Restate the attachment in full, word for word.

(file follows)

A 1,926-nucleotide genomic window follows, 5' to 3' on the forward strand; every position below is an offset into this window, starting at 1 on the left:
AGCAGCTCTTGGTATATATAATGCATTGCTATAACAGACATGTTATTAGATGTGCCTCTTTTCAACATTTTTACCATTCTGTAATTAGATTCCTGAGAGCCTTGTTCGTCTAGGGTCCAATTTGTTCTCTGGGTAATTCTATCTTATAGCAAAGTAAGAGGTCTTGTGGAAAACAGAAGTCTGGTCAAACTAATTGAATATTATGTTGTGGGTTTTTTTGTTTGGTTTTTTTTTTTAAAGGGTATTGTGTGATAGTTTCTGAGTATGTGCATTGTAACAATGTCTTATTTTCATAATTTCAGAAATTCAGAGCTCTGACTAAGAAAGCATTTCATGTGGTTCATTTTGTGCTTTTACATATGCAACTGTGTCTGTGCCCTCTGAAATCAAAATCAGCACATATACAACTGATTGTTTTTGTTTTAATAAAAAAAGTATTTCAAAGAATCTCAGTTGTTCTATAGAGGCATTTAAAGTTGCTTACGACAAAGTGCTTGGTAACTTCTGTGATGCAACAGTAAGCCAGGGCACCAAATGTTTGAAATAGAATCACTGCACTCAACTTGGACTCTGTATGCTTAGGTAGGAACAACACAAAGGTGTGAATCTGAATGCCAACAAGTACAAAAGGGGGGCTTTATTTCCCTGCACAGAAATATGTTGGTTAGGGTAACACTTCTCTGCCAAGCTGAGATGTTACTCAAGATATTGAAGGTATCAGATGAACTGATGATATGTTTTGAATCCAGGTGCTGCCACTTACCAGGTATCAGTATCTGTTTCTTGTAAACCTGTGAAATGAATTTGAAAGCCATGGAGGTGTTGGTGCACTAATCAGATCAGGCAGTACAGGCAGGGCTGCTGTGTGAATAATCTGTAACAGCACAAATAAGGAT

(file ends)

A 1,926-nucleotide genomic window follows, 5' to 3' on the forward strand; every position below is an offset into this window, starting at 1 on the left:
AGCAGCTCTTGGTATATATAATGCATTGCTATAACAGACATGTTATTAGATGTGCCTCTTTTCAACATTTTTACCATTCTGTAATTAGATTCCTGAGAGCCTTGTTCGTCTAGGGTCCAATTTGTTCTCTGGGTAATTCTATCTTATAGCAAAGTAAGAGGTCTTGTGGAAAACAGAAGTCTGGTCAAACTAATTGAATATTATGTTGTGGGTTTTTTTGTTTGGTTTTTTTTTTTAAAGGGTATTGTGTGATAGTTTCTGAGTATGTGCATTGTAACAATGTCTTATTTTCATAATTTCAGAAATTCAGAGCTCTGACTAAGAAAGCATTTCATGTGGTTCATTTTGTGCTTTTACATATGCAACTGTGTCTGTGCCCTCTGAAATCAAAATCAGCACATATACAACTGATTGTTTTTGTTTTAATAAAAAAAGTATTTCAAAGAATCTCAGTTGTTCTATAGAGGCATTTAAAGTTGCTTACGACAAAGTGCTTGGTAACTTCTGTGATGCAACAGTAAGCCAGGGCACCAAATGTTTGAAATAGAATCACTGCACTCAACTTGGACTCTGTATGCTTAGGTAGGAACAACACAAAGGTGTGAATCTGAATGCCAACAAGTACAAAAGGGGGGCTTTATTTCCCTGCACAGAAATATGTTGGTTAGGGTAACACTTCTCTGCCAAGCTGAGATGTTACTCAAGATATTGAAGGTATCAGATGAACTGATGATATGTTTTGAATCCAGGTGCTGCCACTTACCAGGTATCAGTATCTGTTTCTTGTAAACCTGTGAAATGAATTTGAAAGCCATGGAGGTGTTGGTGCACTAATCAGATCAGGCAGTACAGGCAGGGCTGCTGTGTGAATAATCTGTAACAGCACAAATAAGGAT